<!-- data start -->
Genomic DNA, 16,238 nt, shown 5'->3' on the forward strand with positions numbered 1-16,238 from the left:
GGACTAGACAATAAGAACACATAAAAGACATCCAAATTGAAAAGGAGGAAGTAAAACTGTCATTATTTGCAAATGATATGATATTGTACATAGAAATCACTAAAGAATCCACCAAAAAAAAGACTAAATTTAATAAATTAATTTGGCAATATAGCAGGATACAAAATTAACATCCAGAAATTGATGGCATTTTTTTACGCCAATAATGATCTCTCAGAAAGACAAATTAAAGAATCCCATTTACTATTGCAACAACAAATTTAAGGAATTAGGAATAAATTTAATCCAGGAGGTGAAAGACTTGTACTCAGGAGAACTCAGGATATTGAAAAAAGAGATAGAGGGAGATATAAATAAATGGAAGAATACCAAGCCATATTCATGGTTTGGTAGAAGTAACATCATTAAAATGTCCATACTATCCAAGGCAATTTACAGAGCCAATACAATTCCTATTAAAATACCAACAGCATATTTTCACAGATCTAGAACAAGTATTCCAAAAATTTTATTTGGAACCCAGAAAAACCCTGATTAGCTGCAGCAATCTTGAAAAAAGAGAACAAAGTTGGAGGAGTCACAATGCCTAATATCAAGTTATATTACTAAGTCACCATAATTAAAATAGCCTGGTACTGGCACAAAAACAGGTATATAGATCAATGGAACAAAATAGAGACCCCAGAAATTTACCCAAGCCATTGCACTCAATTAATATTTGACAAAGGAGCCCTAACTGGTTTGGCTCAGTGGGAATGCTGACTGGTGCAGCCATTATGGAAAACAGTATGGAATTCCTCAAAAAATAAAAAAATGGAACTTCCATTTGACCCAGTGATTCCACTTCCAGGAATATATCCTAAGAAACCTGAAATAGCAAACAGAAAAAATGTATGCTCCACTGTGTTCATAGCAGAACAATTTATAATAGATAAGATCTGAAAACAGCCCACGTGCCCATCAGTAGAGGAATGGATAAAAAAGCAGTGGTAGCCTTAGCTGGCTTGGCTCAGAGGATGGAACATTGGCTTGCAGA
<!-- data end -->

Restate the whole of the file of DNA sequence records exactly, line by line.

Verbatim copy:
Genomic DNA, 16,238 nt, shown 5'->3' on the forward strand with positions numbered 1-16,238 from the left:
GGACTAGACAATAAGAACACATAAAAGACATCCAAATTGAAAAGGAGGAAGTAAAACTGTCATTATTTGCAAATGATATGATATTGTACATAGAAATCACTAAAGAATCCACCAAAAAAAAGACTAAATTTAATAAATTAATTTGGCAATATAGCAGGATACAAAATTAACATCCAGAAATTGATGGCATTTTTTTACGCCAATAATGATCTCTCAGAAAGACAAATTAAAGAATCCCATTTACTATTGCAACAACAAATTTAAGGAATTAGGAATAAATTTAATCCAGGAGGTGAAAGACTTGTACTCAGGAGAACTCAGGATATTGAAAAAAGAGATAGAGGGAGATATAAATAAATGGAAGAATACCAAGCCATATTCATGGTTTGGTAGAAGTAACATCATTAAAATGTCCATACTATCCAAGGCAATTTACAGAGCCAATACAATTCCTATTAAAATACCAACAGCATATTTTCACAGATCTAGAACAAGTATTCCAAAAATTTTATTTGGAACCCAGAAAAACCCTGATTAGCTGCAGCAATCTTGAAAAAAGAGAACAAAGTTGGAGGAGTCACAATGCCTAATATCAAGTTATATTACTAAGTCACCATAATTAAAATAGCCTGGTACTGGCACAAAAACAGGTATATAGATCAATGGAACAAAATAGAGACCCCAGAAATTTACCCAAGCCATTGCACTCAATTAATATTTGACAAAGGAGCCCTAACTGGTTTGGCTCAGTGGGAATGCTGACTGGTGCAGCCATTATGGAAAACAGTATGGAATTCCTCAAAAAATAAAAAAATGGAACTTCCATTTGACCCAGTGATTCCACTTCCAGGAATATATCCTAAGAAACCTGAAATAGCAAACAGAAAAAATGTATGCTCCACTGTGTTCATAGCAGAACAATTTATAATAGATAAGATCTGAAAACAGCCCACGTGCCCATCAGTAGAGGAATGGATAAAAAAGCAGTGGTAGCCTTAGCTGGCTTGGCTCAGAGGATGGAACATTGGCTTGCAGA